Well, let’s look at the Presidential power – Article Two – let’s see – commander in chief, pardon power, treaty power, fill vacancies…hmm…not much there about power over banks.

 

How about the Judiciary – Article Three – cases and controversies, hold office for good behaviour, treason…no, I don’t think so.

 

Okay, Legislative power – Article One – all legislative powers shall be vested in Congress.  Well, that’s good. Congress shall have power to lay and collect taxes…hmmm…to borrow money….sounding closer….to regulate commerce…yes, I think we’re getting there…..and to make all laws which shall be necessary and proper for carrying into execution the foregoing powers….by George, I think we’ve got it.

 

So that means, that we, the federal government, through Congress, can tax the people, and write a law to spend that tax money to regulate commerce and to borrow more money.

 

Now, we can have Congress write a bill that says we will take a whole bunch of taxpayer money, say, I don’t know, $750 billion dollars, and spend that money by telling private banks they have to take the money so we can regulate commerce and prevent an economic collapse. Then, if they actually take the money, because it is federal money, we can tell them what to do because we have the power to make laws that are necessary and proper for executing our power to tax and spend.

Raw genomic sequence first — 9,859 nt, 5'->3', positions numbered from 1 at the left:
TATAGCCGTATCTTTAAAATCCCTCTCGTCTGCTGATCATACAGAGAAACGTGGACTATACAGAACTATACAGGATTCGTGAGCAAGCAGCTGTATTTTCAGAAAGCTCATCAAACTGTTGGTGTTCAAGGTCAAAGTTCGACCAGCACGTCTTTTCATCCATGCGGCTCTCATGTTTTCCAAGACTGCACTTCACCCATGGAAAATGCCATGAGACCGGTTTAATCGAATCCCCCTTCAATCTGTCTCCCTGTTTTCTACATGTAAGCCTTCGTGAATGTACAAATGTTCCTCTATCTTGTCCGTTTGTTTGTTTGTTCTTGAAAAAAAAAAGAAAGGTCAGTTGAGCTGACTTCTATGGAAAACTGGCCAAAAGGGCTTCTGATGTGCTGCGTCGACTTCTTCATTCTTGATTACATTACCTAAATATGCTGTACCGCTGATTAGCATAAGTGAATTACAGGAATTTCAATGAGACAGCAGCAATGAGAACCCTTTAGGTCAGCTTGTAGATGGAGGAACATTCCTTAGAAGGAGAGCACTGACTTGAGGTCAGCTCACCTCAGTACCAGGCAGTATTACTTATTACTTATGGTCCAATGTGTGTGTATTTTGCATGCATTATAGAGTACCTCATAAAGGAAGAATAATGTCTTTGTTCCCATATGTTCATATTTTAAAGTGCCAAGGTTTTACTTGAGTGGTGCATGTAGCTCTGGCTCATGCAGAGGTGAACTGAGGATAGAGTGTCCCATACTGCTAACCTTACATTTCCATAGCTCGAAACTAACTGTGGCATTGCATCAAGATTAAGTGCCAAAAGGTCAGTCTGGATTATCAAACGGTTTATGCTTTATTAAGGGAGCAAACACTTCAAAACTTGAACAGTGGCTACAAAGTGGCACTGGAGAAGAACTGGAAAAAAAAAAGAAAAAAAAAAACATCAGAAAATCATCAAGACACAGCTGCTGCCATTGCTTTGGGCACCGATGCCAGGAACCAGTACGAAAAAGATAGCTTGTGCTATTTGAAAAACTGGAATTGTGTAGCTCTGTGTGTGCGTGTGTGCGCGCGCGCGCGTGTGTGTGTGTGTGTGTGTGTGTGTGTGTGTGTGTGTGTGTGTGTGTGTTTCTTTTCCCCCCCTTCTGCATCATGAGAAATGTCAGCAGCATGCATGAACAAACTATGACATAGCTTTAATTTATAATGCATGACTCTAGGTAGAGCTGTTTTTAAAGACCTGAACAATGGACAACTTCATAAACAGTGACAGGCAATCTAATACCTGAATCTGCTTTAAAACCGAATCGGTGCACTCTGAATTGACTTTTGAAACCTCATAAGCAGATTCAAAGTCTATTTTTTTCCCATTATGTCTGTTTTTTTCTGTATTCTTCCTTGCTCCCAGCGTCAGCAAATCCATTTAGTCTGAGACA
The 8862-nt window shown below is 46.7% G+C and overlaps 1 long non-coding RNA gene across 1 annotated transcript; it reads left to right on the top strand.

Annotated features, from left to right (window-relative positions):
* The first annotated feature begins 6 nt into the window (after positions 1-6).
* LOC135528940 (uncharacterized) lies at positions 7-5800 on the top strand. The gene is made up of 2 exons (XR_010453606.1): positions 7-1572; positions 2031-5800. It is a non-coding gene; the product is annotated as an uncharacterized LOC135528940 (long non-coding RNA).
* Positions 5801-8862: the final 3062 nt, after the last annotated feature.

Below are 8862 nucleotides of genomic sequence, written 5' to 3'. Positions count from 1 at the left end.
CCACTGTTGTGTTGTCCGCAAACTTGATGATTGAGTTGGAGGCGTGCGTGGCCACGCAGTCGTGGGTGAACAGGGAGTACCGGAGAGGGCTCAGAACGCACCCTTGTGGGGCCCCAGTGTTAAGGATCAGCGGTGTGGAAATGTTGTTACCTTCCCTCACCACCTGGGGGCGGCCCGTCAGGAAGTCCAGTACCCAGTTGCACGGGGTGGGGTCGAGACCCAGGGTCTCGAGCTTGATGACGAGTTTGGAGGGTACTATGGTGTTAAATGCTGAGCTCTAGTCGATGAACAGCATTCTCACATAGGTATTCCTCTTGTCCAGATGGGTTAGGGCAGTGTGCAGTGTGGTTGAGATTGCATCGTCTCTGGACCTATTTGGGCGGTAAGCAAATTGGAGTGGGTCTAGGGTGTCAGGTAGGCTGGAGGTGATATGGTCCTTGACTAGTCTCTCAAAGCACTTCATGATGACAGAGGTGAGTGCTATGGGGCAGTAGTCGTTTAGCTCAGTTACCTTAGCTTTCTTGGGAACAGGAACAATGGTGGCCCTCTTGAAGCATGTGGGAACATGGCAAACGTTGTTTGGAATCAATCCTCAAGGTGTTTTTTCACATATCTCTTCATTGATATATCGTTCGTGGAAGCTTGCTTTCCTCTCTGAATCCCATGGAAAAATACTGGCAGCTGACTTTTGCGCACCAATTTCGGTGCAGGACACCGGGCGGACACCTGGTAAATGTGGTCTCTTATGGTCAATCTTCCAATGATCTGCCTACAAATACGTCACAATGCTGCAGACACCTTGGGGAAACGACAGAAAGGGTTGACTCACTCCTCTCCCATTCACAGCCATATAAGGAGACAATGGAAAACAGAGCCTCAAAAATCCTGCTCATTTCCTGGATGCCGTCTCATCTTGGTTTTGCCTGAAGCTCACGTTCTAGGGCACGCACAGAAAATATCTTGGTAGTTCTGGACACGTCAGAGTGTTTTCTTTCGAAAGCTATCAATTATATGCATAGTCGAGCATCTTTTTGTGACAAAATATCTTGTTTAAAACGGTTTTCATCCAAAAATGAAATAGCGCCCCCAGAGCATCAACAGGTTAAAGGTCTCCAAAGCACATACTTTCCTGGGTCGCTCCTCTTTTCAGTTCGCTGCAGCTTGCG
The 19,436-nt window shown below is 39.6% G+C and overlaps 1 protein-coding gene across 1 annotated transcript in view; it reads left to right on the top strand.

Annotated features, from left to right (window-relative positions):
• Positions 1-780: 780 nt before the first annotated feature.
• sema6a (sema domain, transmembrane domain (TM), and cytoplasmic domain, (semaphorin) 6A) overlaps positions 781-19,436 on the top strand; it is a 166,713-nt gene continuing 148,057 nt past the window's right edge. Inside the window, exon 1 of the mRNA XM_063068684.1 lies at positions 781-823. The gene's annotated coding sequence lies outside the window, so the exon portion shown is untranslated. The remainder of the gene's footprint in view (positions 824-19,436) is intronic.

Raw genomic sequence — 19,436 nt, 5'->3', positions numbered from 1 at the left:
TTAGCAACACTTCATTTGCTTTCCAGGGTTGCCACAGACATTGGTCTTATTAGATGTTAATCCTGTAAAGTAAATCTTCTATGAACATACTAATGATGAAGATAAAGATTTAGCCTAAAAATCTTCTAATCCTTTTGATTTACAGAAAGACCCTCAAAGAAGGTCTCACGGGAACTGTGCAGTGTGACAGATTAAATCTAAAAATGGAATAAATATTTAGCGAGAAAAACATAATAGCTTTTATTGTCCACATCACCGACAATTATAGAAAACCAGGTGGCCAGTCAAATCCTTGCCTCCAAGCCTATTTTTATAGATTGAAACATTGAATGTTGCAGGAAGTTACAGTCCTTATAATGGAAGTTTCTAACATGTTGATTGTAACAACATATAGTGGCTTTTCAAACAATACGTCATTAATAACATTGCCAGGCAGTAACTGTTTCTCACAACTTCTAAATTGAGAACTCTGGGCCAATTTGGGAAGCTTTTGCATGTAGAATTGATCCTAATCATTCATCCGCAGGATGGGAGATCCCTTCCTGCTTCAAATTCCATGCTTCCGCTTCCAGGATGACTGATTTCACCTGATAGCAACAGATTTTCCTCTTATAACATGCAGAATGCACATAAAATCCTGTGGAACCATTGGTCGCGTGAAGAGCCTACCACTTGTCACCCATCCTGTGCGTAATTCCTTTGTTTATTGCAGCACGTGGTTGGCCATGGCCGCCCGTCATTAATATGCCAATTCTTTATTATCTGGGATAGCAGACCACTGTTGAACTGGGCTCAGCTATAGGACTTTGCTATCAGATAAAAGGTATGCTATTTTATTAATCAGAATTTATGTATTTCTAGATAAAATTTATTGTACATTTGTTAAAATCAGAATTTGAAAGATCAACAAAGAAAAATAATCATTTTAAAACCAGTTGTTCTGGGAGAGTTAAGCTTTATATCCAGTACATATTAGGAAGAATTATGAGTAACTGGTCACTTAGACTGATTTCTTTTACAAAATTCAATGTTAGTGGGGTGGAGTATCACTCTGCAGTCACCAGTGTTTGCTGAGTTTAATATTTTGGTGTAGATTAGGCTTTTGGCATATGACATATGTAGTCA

Perfect. 

 

And you know, that’s even better, because we can use the fact that these banks are using taxpayer money to get the public all upset at how the banks are using their taxpayer money.  We can get the public to get angry and demand that we, the federal government, do something about what the banks are doing with all that public money.  Why, they’ll be begging us to take more control of the banks. 

 

What a world.  What a world. 

 

Yes, I think we’ve discovered quite a neat little legal trick to get the power we want. 

But, wait, you say. What if some of the banks don’t take the money? 

That’s right.  If they don’t take the money, then our whole scheme, I mean, plan is foiled.  If they don’t take the money, then we have no Constitutional way to control them. 

 

Hmm.  That’s true.  Then, I don’t know. 

 

Well, why don’t’ we just tell them that they all have to take the money, for the good of all the banks.  Because otherwise the people will know which banks are not doing so well, and the people might not want to keep their money in those failing banks. 

 

We can’t have that.

 

 We’ll just tell them they all have to take the money, for the good of all the people and all the banks, that way we can Constitutionally (sort of) control them all.